MANTRA. part 2

13 Apr

In the second installment of Mantra, we meet Charlie and her terrible cliche of a partner..

Charlie wearily opened the door to her penthouse apartment, letting out an exhausted sigh. She called out, hoping for a reply. A mop of brown hair came into view. Locking eyes, then lips, she fell into the embrace of her partner, Jean Paul.

“How was your day, honey” he asked, his voice betraying his French roots.
“Good” she replied, smiling “Busy, but good”.
“Come, I have prepared déjeuner” he motioned for her to follow him.

Their apartment was large and homely, as a busy Doctor, it was important for Charlie to have a sanctuary. The sofas were covered in exotic rugs and heavy cushions, and large paintings decorated the walls. Pictures of friends and family stood on the mantelpiece, and on the large mahogany coffee table the week’s papers still remained. It was their own private nest. The smell of dinner wafted over from the kitchen, Jean Paul was a superb cook, and Charlie’s mouth watered in anticipation.

“Smells good” she whispered, nuzzling at his neck
“First, you must relax” he murmured, his deep brown eyes locking with hers.
Through the open door of the bathroom, Charlie caught of glimpse of a running bath, lit candles and a single glass of wine. Charlie grinned, after eight years together, Jean Paul was still one of the great romantics. “Take your time, chéri. We have all night”

Closing the bathroom door behind her, Charlie breathed a sigh of relief. Home. Removing her clothes, she slid into the bath, the warm water slowing unknotting the tension in her shoulders. She let the day’s events wash over her. The best surgeon in the city, Charlie often worked three days straight without leaving the hospital. It had been a busy week, she specialised in accident and emergency, which meant she was often called out in the middle of the night. She’d seen some horrific things in her time, but she wouldn’t change it for the world. Normally, surgeries went well, and she rarely lost patients, yet sometimes, people were so far gone there was nothing that she could do. She shook her head, water dripping from her hair, must stop thinking about work. Must relax. Her usual Friday night mantra. She thought about the weekend ahead, she was looking forward to spending some time with Jean Paul. As an artist he often worked late nights too, especially now he was preparing for a show. It was hard to give time to each other sometimes, but they both knew that whatever they did, or wherever they were, they always had home to come back to.
They’d met at a New Year’s party. Charlie was still in med school, and Jean Paul had just finished Art College. She remembered thinking how gorgeous he was, but rather than his charm and beauty disarming her, she took it as a challenge. All night she had teased him- he was bordering on the vain and pretentious, and as a logical thinker, she had no time for statements like ‘the performance of beauty’. He clearly had used those lines before, and she called him on it. Holding his hands up he had said “I know, I’m a terrible cliché, but it’s a good cliché, no?”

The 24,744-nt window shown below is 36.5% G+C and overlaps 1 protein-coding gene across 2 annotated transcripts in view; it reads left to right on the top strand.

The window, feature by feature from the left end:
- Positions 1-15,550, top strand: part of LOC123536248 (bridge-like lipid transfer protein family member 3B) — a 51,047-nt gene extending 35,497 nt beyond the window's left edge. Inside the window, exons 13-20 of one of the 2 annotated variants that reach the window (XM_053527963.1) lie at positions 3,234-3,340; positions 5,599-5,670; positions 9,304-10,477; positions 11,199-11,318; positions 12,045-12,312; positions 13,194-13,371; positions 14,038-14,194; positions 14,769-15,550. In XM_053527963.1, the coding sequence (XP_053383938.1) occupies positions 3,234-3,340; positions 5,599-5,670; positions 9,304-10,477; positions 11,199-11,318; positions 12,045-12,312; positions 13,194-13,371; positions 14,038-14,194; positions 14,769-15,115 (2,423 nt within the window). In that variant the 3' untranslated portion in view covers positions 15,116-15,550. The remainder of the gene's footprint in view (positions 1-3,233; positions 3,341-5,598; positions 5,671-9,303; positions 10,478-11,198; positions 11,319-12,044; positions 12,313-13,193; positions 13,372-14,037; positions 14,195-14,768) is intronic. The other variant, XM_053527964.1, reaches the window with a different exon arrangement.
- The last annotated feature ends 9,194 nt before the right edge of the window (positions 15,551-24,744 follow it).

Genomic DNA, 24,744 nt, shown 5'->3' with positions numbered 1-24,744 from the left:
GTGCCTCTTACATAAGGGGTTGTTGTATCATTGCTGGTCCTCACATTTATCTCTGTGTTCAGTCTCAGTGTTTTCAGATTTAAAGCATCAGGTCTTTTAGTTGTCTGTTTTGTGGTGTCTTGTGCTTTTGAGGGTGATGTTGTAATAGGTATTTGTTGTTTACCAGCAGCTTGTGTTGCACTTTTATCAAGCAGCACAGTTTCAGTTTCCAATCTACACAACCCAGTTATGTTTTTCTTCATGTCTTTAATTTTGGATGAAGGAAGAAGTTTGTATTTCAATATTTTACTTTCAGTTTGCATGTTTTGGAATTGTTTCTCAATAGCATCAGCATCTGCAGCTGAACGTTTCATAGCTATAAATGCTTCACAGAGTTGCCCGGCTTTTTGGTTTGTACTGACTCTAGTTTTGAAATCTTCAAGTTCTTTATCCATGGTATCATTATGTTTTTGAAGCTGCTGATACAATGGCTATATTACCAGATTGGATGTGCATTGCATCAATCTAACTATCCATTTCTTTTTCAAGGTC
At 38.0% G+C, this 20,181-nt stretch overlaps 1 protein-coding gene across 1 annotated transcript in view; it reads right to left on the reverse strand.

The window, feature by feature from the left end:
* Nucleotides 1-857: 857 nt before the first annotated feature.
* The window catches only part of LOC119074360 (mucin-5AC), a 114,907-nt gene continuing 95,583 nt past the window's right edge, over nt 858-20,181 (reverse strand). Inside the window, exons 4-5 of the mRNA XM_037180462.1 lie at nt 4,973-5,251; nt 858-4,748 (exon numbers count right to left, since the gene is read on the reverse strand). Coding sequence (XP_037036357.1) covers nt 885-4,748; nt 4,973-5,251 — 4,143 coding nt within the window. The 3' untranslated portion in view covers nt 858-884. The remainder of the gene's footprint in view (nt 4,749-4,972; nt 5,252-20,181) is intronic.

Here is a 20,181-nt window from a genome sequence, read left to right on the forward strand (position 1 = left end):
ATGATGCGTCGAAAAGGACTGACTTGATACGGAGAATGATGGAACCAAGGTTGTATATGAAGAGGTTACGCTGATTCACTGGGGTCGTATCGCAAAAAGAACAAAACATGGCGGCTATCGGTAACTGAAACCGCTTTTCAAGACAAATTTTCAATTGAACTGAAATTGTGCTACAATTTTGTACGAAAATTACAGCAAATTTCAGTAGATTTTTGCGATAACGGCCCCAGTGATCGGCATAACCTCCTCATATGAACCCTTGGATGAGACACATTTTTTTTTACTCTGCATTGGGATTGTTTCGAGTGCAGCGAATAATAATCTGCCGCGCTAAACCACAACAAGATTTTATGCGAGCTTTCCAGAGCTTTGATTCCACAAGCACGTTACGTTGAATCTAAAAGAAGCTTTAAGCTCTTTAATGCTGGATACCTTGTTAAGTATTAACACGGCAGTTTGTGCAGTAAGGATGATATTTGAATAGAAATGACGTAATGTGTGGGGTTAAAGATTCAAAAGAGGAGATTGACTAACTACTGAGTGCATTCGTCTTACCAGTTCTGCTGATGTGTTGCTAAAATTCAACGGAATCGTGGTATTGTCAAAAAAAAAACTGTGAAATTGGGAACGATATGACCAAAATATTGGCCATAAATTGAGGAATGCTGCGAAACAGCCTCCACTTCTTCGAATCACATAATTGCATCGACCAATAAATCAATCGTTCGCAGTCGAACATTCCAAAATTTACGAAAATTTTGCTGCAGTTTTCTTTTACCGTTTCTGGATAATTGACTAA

It was his ability to laugh at himself that got her interested. She laughed at the memory, and the image of them sharing a midnight kiss flashed up in her mind. Students, or living as students, they’d lived off soup and toast for three years. He’d had some success whilst still at art school, but having ended in disaster he’d spent the first few years after they met teaching at a community centre. It had been a struggle. In more ways than one. After years of fine tuning his work, he was now back on the art radar and she was so proud of him. Smiling to herself, she was looking forward to the weekend. Dinner with her best friend tomorrow night, a trip to the farmers market during the day, and then lunch with Jean Paul on Sunday. Bliss.

Yes, she thought, sipping her wine. This really was what the doctor ordered.

* * ** ****************************************************************
The humming of the computer was the only sound. The librarian busied herself at the desk, glancing over occasionally at the lone figure in the archive section. Friday night used to be quiet. Dead quiet. She was looking forward to getting home to her live-in lover, but tonight, like all the other nights; she would have to stay late.
Breaking the silence, the figure impatiently tapped their fingers on the desk as they waited for the screen to load. A loud shh was issued in their direction. This was painstaking work, but they enjoyed it. Enjoyed seeing all the pieces of the puzzle begin to fit, enjoyed the slow, torturous anticipation, enjoyed the feeling of approaching revenge. They had a new mantra. She had taken away the only thing that mattered. And that bitch was going to pay.

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